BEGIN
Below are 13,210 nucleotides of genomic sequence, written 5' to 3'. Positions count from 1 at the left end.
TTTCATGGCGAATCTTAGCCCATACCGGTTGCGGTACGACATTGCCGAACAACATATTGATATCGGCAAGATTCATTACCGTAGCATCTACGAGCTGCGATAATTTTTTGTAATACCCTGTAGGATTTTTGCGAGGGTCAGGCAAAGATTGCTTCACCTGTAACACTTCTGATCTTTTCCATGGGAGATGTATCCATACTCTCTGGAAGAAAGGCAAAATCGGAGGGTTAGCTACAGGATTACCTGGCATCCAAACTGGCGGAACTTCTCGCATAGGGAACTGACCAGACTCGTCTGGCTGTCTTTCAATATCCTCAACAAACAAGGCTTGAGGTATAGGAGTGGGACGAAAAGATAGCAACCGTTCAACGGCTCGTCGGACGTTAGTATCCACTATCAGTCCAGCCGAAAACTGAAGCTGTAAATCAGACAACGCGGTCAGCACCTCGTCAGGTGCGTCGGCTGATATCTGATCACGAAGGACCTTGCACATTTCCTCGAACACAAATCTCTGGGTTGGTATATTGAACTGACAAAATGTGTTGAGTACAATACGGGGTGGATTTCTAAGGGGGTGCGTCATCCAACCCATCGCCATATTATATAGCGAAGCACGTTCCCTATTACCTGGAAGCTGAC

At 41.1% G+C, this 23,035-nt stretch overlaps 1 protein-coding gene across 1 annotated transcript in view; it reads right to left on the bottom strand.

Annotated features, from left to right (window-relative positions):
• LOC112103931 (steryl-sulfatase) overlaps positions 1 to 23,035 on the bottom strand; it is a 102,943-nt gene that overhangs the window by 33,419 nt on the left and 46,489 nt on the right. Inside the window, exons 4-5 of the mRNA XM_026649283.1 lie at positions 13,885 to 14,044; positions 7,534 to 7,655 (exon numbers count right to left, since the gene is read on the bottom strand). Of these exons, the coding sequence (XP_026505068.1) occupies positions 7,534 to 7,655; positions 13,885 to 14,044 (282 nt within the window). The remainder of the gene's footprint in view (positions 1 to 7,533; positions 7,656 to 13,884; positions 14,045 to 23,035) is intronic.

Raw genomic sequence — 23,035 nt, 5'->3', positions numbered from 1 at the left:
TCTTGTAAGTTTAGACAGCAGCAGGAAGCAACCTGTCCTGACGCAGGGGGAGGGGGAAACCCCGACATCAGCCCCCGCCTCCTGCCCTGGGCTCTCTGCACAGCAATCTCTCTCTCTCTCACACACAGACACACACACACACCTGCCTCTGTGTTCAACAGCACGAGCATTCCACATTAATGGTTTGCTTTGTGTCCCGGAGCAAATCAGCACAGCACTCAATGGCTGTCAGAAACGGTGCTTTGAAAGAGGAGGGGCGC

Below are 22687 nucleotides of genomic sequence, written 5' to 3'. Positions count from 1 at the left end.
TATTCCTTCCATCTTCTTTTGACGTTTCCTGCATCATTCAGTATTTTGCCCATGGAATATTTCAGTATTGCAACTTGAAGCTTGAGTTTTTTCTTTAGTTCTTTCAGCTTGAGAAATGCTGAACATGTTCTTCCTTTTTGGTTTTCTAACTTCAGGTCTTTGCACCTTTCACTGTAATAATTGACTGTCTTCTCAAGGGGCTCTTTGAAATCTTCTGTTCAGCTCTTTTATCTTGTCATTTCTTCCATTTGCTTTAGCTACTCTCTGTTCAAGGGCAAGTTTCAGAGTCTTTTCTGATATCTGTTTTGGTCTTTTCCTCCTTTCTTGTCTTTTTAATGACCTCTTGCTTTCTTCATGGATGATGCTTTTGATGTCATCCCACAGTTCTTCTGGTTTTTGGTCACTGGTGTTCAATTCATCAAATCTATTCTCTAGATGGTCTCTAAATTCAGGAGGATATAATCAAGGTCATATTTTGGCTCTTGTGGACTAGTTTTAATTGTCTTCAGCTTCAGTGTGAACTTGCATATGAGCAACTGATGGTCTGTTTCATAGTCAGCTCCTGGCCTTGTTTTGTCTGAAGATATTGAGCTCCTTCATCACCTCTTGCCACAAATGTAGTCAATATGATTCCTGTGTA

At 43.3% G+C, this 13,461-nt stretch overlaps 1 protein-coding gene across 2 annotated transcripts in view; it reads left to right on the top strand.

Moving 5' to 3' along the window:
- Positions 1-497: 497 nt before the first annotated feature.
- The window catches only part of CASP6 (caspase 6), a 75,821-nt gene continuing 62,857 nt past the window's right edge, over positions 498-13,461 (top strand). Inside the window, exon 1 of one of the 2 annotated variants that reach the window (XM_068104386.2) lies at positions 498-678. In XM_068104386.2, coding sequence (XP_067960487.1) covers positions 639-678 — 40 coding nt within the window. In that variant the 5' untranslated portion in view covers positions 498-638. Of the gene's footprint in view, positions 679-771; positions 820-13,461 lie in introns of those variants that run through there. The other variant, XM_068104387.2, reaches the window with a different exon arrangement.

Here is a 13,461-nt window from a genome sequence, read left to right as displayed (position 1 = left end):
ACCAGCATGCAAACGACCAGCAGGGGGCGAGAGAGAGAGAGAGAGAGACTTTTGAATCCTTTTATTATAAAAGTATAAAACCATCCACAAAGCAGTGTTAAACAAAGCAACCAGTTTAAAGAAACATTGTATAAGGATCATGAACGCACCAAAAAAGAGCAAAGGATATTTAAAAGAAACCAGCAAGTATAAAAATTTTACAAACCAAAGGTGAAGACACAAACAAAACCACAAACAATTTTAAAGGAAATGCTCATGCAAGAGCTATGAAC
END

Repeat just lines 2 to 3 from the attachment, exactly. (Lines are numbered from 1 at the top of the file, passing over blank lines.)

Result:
TTTCATGGCGAATCTTAGCCCATACCGGTTGCGGTACGACATTGCCGAACAACATATTGATATCGGCAAGATTCATTACCGTAGCATCTACGAGCTGCGATAATTTTTTGTAATACCCTGTAGGATTTTTGCGAGGGTCAGGCAAAGATTGCTTCACCTGTAACACTTCTGATCTTTTCCATGGGAGATGTATCCATACTCTCTGGAAGAAAGGCAAAATCGGAGGGTTAGCTACAGGATTACCTGGCATCCAAACTGGCGGAACTTCTCGCATAGGGAACTGACCAGACTCGTCTGGCTGTCTTTCAATATCCTCAACAAACAAGGCTTGAGGTATAGGAGTGGGACGAAAAGATAGCAACCGTTCAACGGCTCGTCGGACGTTAGTATCCACTATCAGTCCAGCCGAAAACTGAAGCTGTAAATCAGACAACGCGGTCAGCACCTCGTCAGGTGCGTCGGCTGATATCTGATCACGAAGGACCTTGCACATTTCCTCGAACACAAATCTCTGGGTTGGTATATTGAACTGACAAAATGTGTTGAGTACAATACGGGGTGGATTTCTAAGGGGGTGCGTCATCCAACCCATCGCCATATTATATAGCGAAGCACGTTCCCTATTACCTGGAAGCTGAC

At 41.1% G+C, this 23,035-nt stretch overlaps 1 protein-coding gene across 1 annotated transcript in view; it reads right to left on the bottom strand.